Frost: Yeah, I totally agree. There are definitely the ones that I think are going to go out there and go hard, and I think that’s awesome that potentially those group of girls… I’ve always said with the record here that it can easily go down. It just needs a group of girls who go together and push each other and help each other get at least one of them over the line quicker. I think we’ll see that this year. I think we’ll see a group go off and potentially there will be some fall-aparts and breakdowns and whatever goes on out there, but I think we’ll see someone get pushed forward and charge forward to a really good time this year especially with the forecast for lower temperatures which may also help as well to get some faster times out. Then always with that, when you have a group of fast people go out and some blow up and some fall apart, there’s always those strong oxes that plow through and tear up the rest of the field.

iRunFar: That’s a good metaphor for sure of who they are.

Frost: So, we’ll see. I think every year here it seems to get better and better and deeper and deeper. I’m really excited to see what happens this year.

iRunFar: You know the course like the back of your hand. You’ve been here so many times. You’ve done so many training runs on the course. We do have a weird weather forecast for a potentially cool and kind of wet day. What does that do to the course? Is it going to make some parts slower? Is it going to speed some parts up?

Frost: I think with this course and with the last four years that I’ve been here, there’s always been this really nice cool breeze which cools everything down. But what you don’t remember is that you’re actually sweating a lot, but it’s just drying up before you notice. What tends to happen is people get right along the ridge and they think, Ah, I’m in pretty good condition because this nice breeze is blowing. Then they get to the big downhill where there’s no wind at all and it’s 40 degrees [Celsius] and they realize, Actually, I’m really dehydrated because I didn’t notice how much I was sweating. So you see people falling apart all the way down the hill. This year, though, if there’s a cloud all along the ridge, I feel like people are going to drink more, they’re going to eat more, they’re going to be able to run at a quicker pace because it’s not as hot, and maybe they’ll be in better condition at the top of the hill and be able to get down which could be interesting for the entire field. You could see an entire race of faster times or overall less dropping out or whatever. It’s surprising when you sit down here and it’s so hot and you go up to the top of the island, I’ve been wearing arm warmers, a Buff, gloves, a jacket because it rains up in there. That could really throw people because it could potentially be like this at the start and at the finish and in the middle be in jacket and be cold and be in the rain. You really have to be prepared for everything in this race. It’s no different to a lot of other races around the world, but it’s just that here, it’s La Palma, it’s boiling hot, so you think it’s that the whole way. Yeah, again, it’s another interesting aspect to the race.

iRunFar: A new variable that maybe won’t have been encountered here before.

Frost: No, and for sure for the last… well, since I’ve been here it’s always been hot, hot, hot. If it rains over there on the downhill, that could be lethal on those rocks because they’ll be slippy as anything. Again, does that slow down the hill because people are being more cautious?

iRunFar: Being more cautious or are they flying down anyway?

Frost: Yeah, because they’re slipping down? Yeah, again, it’s another big variable.

iRunFar: Last question for you. The relationship that you have with the island in the race is pretty well evolved at this point with all the time you’ve spent here. What are you looking forward to on Saturday?

Frost: I think it’s like any race when you’re in this week before, you just want to start. So that’s going to be good just to get started. I think like I was saying, I’m so content with this race. I’ve had two awesome races here before where everything has just clicked.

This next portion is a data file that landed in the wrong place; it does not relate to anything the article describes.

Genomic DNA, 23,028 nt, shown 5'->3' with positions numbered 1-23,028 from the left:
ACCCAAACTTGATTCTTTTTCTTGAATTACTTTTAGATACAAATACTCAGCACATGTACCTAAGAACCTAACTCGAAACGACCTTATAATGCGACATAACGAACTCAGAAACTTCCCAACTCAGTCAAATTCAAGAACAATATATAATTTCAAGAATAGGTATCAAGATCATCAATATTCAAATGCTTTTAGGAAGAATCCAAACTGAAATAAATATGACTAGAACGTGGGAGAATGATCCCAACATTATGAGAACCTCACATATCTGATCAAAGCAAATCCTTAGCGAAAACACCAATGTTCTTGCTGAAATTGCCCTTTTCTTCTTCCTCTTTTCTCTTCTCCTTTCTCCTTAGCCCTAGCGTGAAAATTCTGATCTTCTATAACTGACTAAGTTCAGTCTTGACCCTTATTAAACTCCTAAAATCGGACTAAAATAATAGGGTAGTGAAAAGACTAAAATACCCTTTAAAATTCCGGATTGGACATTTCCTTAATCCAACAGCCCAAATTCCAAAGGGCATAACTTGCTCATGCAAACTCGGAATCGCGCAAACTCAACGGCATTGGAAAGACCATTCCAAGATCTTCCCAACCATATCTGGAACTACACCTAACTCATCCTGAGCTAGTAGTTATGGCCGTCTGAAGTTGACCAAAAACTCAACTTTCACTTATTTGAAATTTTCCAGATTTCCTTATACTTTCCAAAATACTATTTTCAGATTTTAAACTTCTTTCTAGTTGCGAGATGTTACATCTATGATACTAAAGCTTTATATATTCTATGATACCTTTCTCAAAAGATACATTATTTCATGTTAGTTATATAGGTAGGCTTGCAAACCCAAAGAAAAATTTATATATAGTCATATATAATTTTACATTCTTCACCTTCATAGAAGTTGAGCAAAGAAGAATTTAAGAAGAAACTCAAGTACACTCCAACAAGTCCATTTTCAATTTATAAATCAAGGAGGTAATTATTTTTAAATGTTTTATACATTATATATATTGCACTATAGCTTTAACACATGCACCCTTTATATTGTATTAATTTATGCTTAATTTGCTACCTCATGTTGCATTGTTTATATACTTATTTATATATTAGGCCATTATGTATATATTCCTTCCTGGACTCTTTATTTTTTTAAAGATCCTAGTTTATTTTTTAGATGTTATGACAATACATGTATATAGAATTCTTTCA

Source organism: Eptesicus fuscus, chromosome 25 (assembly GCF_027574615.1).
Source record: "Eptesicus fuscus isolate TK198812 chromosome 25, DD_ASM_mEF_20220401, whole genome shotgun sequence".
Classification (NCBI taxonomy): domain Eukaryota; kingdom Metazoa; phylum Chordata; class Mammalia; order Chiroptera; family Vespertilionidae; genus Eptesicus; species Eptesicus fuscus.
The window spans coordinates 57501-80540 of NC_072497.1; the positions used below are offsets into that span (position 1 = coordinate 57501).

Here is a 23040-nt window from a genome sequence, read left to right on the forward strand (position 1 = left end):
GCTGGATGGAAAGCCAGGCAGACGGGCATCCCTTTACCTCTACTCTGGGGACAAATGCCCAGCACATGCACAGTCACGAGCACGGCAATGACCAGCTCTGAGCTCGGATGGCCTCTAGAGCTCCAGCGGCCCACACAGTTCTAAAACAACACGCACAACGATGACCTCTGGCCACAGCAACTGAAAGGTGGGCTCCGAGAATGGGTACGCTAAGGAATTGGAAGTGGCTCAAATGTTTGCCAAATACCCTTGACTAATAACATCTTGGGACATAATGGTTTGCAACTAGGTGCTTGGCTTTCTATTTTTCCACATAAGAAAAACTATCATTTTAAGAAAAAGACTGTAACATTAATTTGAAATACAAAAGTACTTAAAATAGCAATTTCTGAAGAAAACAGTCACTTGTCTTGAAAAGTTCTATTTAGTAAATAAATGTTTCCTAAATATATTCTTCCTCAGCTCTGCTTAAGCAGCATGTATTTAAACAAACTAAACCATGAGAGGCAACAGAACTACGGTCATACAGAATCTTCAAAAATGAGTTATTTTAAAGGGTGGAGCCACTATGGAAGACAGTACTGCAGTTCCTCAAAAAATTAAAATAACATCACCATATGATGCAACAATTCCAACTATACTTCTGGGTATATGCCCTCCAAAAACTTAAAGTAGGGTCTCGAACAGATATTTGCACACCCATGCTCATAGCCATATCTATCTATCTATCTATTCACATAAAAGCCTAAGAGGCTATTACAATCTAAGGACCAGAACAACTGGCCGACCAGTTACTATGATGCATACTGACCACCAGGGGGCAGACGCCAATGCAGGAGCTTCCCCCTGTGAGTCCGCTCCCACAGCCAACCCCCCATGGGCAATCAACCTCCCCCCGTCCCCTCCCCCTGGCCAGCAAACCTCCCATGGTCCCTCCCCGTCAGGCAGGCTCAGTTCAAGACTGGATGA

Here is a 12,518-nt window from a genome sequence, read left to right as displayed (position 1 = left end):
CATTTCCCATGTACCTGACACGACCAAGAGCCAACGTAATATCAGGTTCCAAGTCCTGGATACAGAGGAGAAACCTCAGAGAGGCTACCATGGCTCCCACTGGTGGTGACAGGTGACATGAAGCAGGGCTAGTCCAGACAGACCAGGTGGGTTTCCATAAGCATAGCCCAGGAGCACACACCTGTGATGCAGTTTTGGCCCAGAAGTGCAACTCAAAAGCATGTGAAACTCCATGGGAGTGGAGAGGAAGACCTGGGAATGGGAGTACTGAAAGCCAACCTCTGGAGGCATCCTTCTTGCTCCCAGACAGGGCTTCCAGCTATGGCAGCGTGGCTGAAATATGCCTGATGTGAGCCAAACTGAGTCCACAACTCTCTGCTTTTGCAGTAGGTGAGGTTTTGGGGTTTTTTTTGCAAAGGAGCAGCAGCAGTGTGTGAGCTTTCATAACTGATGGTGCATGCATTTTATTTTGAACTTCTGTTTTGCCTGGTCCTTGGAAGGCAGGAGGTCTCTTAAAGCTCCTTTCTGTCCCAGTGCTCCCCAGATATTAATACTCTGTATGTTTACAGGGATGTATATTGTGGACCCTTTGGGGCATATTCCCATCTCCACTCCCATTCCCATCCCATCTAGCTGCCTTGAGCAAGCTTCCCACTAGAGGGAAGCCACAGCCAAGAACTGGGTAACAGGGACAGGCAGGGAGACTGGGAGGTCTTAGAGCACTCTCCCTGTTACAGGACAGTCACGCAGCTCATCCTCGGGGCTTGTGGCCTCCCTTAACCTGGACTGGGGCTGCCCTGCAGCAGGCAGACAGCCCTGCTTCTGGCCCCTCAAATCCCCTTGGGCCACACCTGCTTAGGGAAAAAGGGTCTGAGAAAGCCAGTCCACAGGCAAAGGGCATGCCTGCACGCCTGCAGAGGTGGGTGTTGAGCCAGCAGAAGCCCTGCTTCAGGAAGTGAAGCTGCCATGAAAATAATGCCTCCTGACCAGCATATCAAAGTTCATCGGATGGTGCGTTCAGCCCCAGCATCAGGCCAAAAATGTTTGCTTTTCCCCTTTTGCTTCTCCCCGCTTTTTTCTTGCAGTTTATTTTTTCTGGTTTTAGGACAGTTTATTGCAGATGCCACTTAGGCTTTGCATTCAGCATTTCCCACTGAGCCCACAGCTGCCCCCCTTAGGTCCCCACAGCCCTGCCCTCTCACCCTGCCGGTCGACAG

iRunFar: Pretty much like perfect days?

Frost: Perfect days, yes. I’m very, very grateful for that. I feel greedy for wanting more than that or for asking for more. Really, I’m going to go out there competitively. I can’t help it. It’s in my blood. I’m also not going to be disappointed if I have a bad day or if I don’t feel great or if I feel good but there’s a group of girls ahead of me that I just can’t keep up with. I’m really happy for them to do that. Then I’m just going to really enjoy everything about it because the aid stations here, the support here, the organizing, the course, it’s all just a fantastic scene and atmosphere, and it’s something to not just run by every year.

iRunFar: The culture of the island has so embraced trail running. It’s such a buoying feature. Everywhere you go you’re recognized and cheered for by people.

Frost: Yeah, it’s an incredibly motivating race. Like I say to everyone here, just don’t pull out. If your leg is broken and snapped, then absolutely stop, but if you’re just cramping up or can’t get things together, I just say to people, “Just sit and stay in an aid station. They take such good care of you… two hours if you need it just to eat, drink, cool down, and get things together again, and then keep going.” The atmosphere you feel the whole way around like when you’re coming down into Tazacorte Port and you can hear the music blaring from the top and you get down there and it’s like… from the very first runner to the last runner there’s a festival going on. The finish line is an amazing environment and atmosphere that you don’t get all around the world. Yeah, I just say to people, “You just have to keep going for the motivation and the experience of what La Palma has provided.”

iRunFar: Of what La Palma is, yeah. It’s a fascinating study of maybe trail running in the future off the island.

Frost: Yeah, exactly, yeah.

iRunFar: Best of luck to you.

Frost: Thank you very much.

iRunFar: We look forward to seeing you make your way around the island one more time.

Frost: Yeah, thank you.

Meghan Hicks

Meghan Hicks is the Editor-in-Chief of iRunFar. She’s been running since she was 13 years old, and writing and editing about the sport for around 15 years. She served as iRunFar’s Managing Editor from 2013 through mid-2023, when she stepped into the role of Editor-in-Chief. Aside from iRunFar, Meghan has worked in communications and education in several of America’s national parks, was a contributing editor for Trail Runner magazine, and served as a columnist at Marathon & Beyond. She’s the co-author of Where the Road Ends: A Guide to Trail Running with Bryon Powell. She won the 2013 Marathon des Sables, finished on the podium of the Hardrock 100 Mile in 2021, and has previously set fastest known times on the Nolan’s 14 mountain running route in 2016 and 2020. Based part-time in Moab, Utah and Silverton, Colorado, Meghan also enjoys reading, biking, backpacking, and watching sunsets.